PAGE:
"AI is the broader concept of machines being able to carry out tasks in a way that is considered smart. The smart processes include machines being able to function automatically, reason and learn by themselves," explains Claudia Ayin, an independent ICT consultant. Machine learning is the aspect of AI that allows computers to learn by themselves. "Machine learning is therefore a branch of AI that is able to process large data sets and let machines learn for themselves without having been explicitly programmed," she adds. According to MarketsandMarkets, an Indian research company, in 2018 the worldwide AI in agriculture market was valued at €545 million and, by 2025, is expected to reach €2.4 billion as more and more smallholder farmers adopt new, data-driven technologies.
XAG has been invited to attend the inaugural Fortune Global Sustainability Forum, held from September 4-6 in China's Yunnan Province, to explore cutting-edge thinking and innovative solutions for the growing environmental problems. This three-day summit has convened senior leaders from Fortune 500 companies, government, NGOs, academia and other pioneering business to forge new environmental consensus through the convergence of energy, technology and sustainability. Guest speakers included Tony Fadell, Principal of Future Shape, Pat Brown, Founder and CEO of Impossible Foods Inc, Jim Fitterling, CEO of Dow Chemical, Clay Chandler, Executive Director and Asia Editor of Fortune, Cristiana Paşca Palmer, Assistant Secretary General of the United Nations, etc. As a representative of agriculture technology company and the only drone maker at this year's forum, XAG, together with Nature Conservancy, CreditEase, WildChina and Yunnan Poverty Alleviation Office, presented key insights that falls under the sub-theme Rural Development and the Environment. Speaking at the forum, Justin Gong, Co-founder and Vice President of XAG, has informed the world of an upcoming paradigm shift in agriculture.
Agriculture is the backbone of the African economy and is a critical factor to accomplish sustainable development goals (SDGs) in Africa, most particularly poverty and hunger. At present, farming accounts for about 60 percent of total employment in sub-Saharan Africa and is also a driver of inclusive and sustainable growth. Food and Agriculture Organization of the United Nations estimates that the world population will reach 9.1 billion by 2050, and to feed that number of people, global food production will need to grow by 70 percent. In Africa, to have a population of about two billion people by then, farm productivity needs to be accelerated at a faster rate than the global average to avoid continued mass hunger. Technology has a vast untapped potential to revolutionize and improve the efficiency of agricultural production in the continent.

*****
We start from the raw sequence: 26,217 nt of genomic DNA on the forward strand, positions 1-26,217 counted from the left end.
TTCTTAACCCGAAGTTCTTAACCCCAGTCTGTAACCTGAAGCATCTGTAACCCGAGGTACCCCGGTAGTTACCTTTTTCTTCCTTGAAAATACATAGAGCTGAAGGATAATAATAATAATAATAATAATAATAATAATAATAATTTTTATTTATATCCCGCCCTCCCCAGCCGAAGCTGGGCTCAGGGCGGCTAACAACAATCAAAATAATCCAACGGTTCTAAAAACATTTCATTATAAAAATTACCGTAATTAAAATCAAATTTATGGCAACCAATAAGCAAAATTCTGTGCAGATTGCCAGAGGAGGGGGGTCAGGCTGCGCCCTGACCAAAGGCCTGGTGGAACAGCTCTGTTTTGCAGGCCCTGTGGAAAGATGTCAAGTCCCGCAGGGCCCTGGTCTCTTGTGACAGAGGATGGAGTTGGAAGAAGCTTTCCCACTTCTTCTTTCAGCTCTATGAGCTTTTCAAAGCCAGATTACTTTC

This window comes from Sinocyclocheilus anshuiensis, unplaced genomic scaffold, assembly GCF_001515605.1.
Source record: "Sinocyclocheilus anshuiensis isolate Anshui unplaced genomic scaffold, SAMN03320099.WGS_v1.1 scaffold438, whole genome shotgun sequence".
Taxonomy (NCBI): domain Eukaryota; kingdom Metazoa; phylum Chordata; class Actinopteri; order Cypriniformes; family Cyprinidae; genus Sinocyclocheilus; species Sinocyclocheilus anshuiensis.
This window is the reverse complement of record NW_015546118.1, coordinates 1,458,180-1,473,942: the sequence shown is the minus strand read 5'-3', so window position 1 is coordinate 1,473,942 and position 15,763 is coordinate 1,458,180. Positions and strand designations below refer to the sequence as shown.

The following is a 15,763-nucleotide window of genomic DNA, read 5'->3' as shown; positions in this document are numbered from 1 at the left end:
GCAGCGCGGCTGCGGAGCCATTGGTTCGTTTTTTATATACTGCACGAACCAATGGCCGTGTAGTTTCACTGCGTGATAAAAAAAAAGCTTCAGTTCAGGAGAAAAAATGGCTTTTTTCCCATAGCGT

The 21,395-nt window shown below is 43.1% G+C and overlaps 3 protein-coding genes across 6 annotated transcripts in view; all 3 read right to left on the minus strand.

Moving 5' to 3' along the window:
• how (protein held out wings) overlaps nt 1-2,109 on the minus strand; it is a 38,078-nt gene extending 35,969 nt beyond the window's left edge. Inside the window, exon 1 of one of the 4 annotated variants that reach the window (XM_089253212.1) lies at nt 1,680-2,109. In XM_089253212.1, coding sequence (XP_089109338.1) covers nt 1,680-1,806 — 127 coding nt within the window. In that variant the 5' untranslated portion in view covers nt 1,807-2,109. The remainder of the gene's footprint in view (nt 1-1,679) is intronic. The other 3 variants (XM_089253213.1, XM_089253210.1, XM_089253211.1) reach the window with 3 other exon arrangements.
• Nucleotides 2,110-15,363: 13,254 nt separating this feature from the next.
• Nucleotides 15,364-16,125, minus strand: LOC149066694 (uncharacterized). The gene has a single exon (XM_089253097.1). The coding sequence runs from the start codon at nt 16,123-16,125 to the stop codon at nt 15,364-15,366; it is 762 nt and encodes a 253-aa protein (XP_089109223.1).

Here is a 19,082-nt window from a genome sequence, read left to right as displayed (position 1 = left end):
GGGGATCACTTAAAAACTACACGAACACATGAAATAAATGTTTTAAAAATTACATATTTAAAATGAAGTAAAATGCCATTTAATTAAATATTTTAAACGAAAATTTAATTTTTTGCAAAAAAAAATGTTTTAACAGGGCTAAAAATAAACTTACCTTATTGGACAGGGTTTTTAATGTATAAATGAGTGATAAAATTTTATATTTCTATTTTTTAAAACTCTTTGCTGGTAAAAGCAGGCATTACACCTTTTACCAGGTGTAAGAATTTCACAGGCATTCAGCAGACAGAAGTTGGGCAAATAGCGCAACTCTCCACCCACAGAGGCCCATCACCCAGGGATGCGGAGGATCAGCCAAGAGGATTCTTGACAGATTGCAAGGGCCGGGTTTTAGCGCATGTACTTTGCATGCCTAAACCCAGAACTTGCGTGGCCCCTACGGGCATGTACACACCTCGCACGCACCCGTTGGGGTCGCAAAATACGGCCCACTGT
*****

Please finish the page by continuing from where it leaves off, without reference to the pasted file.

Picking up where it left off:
Seven decades ago, agricultural scientists used high-yielding, dwarf varieties of wheat and rice to revolutionize agriculture across Asia and Latin America – and now European data scientists are teaming up with Kenyan farmers to use the fruits of the Fourth Industrial Revolution to drive the next agricultural one. The Green Revolution produced massive increases in crop yields throughout Asia and Latin America, but even today, many smallholders –farmers who produce crops on small pieces of land – struggle to afford and utilize the mechanized equipment and agricultural chemicals that came with that revolution. When it comes to Africa, there is still great potential for productivity increases in agriculture. The number of small-holder farmers in Kenya could be between 5 million and 9 million people according to some estimates. In order to see how artificial intelligence, machine learning and big data could help those farmers, French consultancy firm Capgemini teamed up with a Kenyan social enterprise in the Kakamega region in Western Kenya.
The 3rd AI for Good Global Summit, a leading United Nation platform for multilateral dialogue on Artificial Intelligence (AI), was kicked off in Geneva, Switzerland, May 28-31. Bringing together over 1,200 interdisciplinary participants from 200 countries, the AI for Good Global Summit connects AI innovators with problem owners to identify practical applications of AI to accelerate process towards the United Nations Sustainable Development Goals (SDGs). Speakers from industry giants such as Microsoft, Google, Mastercard, IBM, Airbus, Siemens, Danone and Roland Berger were present at the Summit. "Zero Hunger" is one of the 17 UN SDGs expected to be achieved by 2030. According to the United Nations, up to 80% of food consumed in most developing countries are produced by smallholder farmers who, however, account for approximately 50% of the 815 million people suffering from hunger worldwide.